It’s almost every day that we eat a biscuit, or buy a packet of chips, or probably some instant noodles from our nearest retail store. But, have we ever thought about how that packet of chocolate-laced cookie ever reached there? How is it that we enter a supermarket, and find a range of chips/nachos/popcorns lined up for our baskets?
As a country, India may be a troubled one. But as a country which has a multitude of brands vying for that space in a retail store, India is among the best. Numerous brands & sub-brands enter the industry – with an aim that their products occupy that small space in the consumers’ shelves in the kitchen, or drawers by their bedside. It is an aim to be the favourite snack of every Indian.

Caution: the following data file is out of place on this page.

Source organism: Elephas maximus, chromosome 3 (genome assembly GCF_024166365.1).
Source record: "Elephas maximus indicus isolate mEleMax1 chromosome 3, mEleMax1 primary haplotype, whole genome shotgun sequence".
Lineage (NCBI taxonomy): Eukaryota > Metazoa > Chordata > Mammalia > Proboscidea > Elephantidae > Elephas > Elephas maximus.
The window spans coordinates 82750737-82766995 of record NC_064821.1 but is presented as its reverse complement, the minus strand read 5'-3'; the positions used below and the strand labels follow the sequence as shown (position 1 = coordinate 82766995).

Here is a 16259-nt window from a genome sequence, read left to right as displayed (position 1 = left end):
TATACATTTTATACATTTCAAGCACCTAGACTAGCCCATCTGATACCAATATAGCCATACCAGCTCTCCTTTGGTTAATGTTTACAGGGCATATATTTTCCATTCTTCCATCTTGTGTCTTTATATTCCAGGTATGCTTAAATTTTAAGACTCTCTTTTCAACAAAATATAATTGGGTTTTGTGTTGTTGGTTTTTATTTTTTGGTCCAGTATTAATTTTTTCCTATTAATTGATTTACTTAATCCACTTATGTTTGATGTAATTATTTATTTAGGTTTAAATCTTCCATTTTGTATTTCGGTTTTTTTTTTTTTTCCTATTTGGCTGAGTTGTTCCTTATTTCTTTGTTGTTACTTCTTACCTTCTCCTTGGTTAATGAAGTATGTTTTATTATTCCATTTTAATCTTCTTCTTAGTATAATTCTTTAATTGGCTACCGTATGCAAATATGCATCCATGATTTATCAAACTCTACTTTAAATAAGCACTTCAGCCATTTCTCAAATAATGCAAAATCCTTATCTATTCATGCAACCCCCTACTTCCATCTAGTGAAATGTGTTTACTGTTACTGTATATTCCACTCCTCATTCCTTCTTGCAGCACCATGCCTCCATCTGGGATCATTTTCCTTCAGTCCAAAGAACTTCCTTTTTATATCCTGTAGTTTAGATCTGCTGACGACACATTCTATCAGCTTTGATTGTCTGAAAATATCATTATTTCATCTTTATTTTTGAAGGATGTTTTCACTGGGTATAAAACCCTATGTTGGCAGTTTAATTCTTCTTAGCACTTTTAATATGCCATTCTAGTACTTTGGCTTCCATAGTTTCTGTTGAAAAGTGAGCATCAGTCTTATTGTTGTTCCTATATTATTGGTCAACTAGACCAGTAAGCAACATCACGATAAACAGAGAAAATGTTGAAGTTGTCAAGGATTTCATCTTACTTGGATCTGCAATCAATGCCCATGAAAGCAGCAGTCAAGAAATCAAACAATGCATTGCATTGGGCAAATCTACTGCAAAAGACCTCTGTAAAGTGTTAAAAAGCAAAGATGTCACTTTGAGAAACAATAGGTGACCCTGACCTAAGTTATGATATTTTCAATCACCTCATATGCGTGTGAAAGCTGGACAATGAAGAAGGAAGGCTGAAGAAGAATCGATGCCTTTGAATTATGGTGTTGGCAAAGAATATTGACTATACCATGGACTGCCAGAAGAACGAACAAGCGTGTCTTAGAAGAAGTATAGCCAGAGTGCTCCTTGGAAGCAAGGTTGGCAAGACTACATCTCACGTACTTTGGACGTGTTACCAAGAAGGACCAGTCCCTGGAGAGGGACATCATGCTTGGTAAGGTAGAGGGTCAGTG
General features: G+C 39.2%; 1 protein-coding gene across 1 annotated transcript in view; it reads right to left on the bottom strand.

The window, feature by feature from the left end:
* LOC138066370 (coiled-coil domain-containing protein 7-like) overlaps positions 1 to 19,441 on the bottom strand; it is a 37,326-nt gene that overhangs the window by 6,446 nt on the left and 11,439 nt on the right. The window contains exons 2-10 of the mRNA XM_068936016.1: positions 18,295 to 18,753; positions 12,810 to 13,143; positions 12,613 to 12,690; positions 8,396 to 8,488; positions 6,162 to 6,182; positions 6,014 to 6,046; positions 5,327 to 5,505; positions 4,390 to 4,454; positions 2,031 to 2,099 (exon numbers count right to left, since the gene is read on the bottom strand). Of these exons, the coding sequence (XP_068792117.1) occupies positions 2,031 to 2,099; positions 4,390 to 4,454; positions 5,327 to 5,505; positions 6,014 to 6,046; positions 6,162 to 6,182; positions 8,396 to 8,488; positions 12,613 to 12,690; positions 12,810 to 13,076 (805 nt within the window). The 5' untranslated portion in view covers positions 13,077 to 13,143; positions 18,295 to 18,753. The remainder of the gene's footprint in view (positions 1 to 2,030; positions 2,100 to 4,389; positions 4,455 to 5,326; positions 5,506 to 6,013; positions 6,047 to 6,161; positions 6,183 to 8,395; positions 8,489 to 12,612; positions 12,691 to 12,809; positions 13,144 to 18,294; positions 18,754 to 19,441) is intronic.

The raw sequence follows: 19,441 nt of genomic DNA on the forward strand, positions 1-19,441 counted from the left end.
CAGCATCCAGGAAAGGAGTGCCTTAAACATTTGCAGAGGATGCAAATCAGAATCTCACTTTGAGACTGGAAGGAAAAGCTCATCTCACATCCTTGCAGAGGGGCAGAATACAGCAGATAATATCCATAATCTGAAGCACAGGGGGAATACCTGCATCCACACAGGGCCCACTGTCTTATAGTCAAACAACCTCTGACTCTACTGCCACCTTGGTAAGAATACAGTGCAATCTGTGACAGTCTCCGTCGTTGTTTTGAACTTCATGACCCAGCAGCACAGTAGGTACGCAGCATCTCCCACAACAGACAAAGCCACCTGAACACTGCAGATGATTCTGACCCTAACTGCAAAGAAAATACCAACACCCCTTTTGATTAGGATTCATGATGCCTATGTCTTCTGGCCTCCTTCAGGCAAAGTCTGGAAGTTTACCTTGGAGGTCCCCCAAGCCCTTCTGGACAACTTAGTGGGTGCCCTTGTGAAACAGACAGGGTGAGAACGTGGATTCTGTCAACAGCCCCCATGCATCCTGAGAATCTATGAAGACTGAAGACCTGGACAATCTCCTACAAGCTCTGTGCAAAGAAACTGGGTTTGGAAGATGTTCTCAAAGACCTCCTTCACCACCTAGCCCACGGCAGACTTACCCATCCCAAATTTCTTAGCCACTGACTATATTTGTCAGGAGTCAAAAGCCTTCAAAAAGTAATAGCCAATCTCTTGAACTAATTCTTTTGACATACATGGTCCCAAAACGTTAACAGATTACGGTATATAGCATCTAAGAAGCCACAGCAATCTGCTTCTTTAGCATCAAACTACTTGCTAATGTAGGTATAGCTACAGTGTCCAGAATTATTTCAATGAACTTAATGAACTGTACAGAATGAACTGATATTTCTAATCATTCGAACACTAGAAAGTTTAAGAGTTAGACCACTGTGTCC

Before diving deep, a quick check. These companies which have their products lined up in retail stores, are part of the FMCG (Fast Moving Consumer Goods) industry. This industry consists of all kinds of products who have a short buy in period, and these products are fast moving – from the store shelf to the customer shelf. Hence, retail stores form a major part of the distribution.
Now, distribution is the process of taking the product from the point of production (factories & manufacturers) to the point of consumption (retail, shops & stores). Coming back to the issue at hand, how do these major FMCG brands do it? How is Nestle’s Maggi available at the smallest of stores across the country? How is it possible that ITC’s Savlon is found at the smallest of a medic?